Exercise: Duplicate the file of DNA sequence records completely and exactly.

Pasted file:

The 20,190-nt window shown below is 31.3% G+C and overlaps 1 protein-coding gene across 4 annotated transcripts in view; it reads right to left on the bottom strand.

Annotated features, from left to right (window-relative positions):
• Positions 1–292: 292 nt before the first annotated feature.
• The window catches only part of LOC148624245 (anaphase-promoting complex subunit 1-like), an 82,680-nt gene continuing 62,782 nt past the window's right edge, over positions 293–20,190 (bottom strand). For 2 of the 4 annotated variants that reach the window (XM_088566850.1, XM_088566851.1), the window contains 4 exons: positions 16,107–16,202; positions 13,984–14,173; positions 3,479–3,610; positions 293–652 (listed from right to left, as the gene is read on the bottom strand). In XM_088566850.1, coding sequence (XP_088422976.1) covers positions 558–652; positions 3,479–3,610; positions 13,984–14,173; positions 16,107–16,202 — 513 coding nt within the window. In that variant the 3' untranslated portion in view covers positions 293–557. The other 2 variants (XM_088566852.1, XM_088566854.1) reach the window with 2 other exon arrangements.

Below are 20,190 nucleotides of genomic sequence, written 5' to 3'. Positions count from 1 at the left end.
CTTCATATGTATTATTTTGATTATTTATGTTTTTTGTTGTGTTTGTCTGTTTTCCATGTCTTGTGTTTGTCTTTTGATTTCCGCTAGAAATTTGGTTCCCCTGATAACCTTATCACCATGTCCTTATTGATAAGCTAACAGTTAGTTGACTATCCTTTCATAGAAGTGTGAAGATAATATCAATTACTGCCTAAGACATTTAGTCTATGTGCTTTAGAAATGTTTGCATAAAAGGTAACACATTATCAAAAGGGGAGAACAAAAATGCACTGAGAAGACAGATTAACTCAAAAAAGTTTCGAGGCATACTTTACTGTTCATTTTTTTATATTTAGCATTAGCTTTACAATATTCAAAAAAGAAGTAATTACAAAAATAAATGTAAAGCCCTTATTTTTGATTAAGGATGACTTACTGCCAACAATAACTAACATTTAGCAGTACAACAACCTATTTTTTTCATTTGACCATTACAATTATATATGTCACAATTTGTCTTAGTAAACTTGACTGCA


The 20,190-nt window shown below is 31.3% G+C and overlaps 1 protein-coding gene across 4 annotated transcripts in view; it reads right to left on the bottom strand.

Annotated features, from left to right (window-relative positions):
• Positions 1–292: 292 nt before the first annotated feature.
• The window catches only part of LOC148624245 (anaphase-promoting complex subunit 1-like), an 82,680-nt gene continuing 62,782 nt past the window's right edge, over positions 293–20,190 (bottom strand). For 2 of the 4 annotated variants that reach the window (XM_088566850.1, XM_088566851.1), the window contains 4 exons: positions 16,107–16,202; positions 13,984–14,173; positions 3,479–3,610; positions 293–652 (listed from right to left, as the gene is read on the bottom strand). In XM_088566850.1, coding sequence (XP_088422976.1) covers positions 558–652; positions 3,479–3,610; positions 13,984–14,173; positions 16,107–16,202 — 513 coding nt within the window. In that variant the 3' untranslated portion in view covers positions 293–557. The other 2 variants (XM_088566852.1, XM_088566854.1) reach the window with 2 other exon arrangements.

Below are 20,190 nucleotides of genomic sequence, written 5' to 3'. Positions count from 1 at the left end.
CTTCATATGTATTATTTTGATTATTTATGTTTTTTGTTGTGTTTGTCTGTTTTCCATGTCTTGTGTTTGTCTTTTGATTTCCGCTAGAAATTTGGTTCCCCTGATAACCTTATCACCATGTCCTTATTGATAAGCTAACAGTTAGTTGACTATCCTTTCATAGAAGTGTGAAGATAATATCAATTACTGCCTAAGACATTTAGTCTATGTGCTTTAGAAATGTTTGCATAAAAGGTAACACATTATCAAAAGGGGAGAACAAAAATGCACTGAGAAGACAGATTAACTCAAAAAAGTTTCGAGGCATACTTTACTGTTCATTTTTTTATATTTAGCATTAGCTTTACAATATTCAAAAAAGAAGTAATTACAAAAATAAATGTAAAGCCCTTATTTTTGATTAAGGATGACTTACTGCCAACAATAACTAACATTTAGCAGTACAACAACCTATTTTTTTCATTTGACCATTACAATTATATATGTCACAATTTGTCTTAGTAAACTTGACTGCA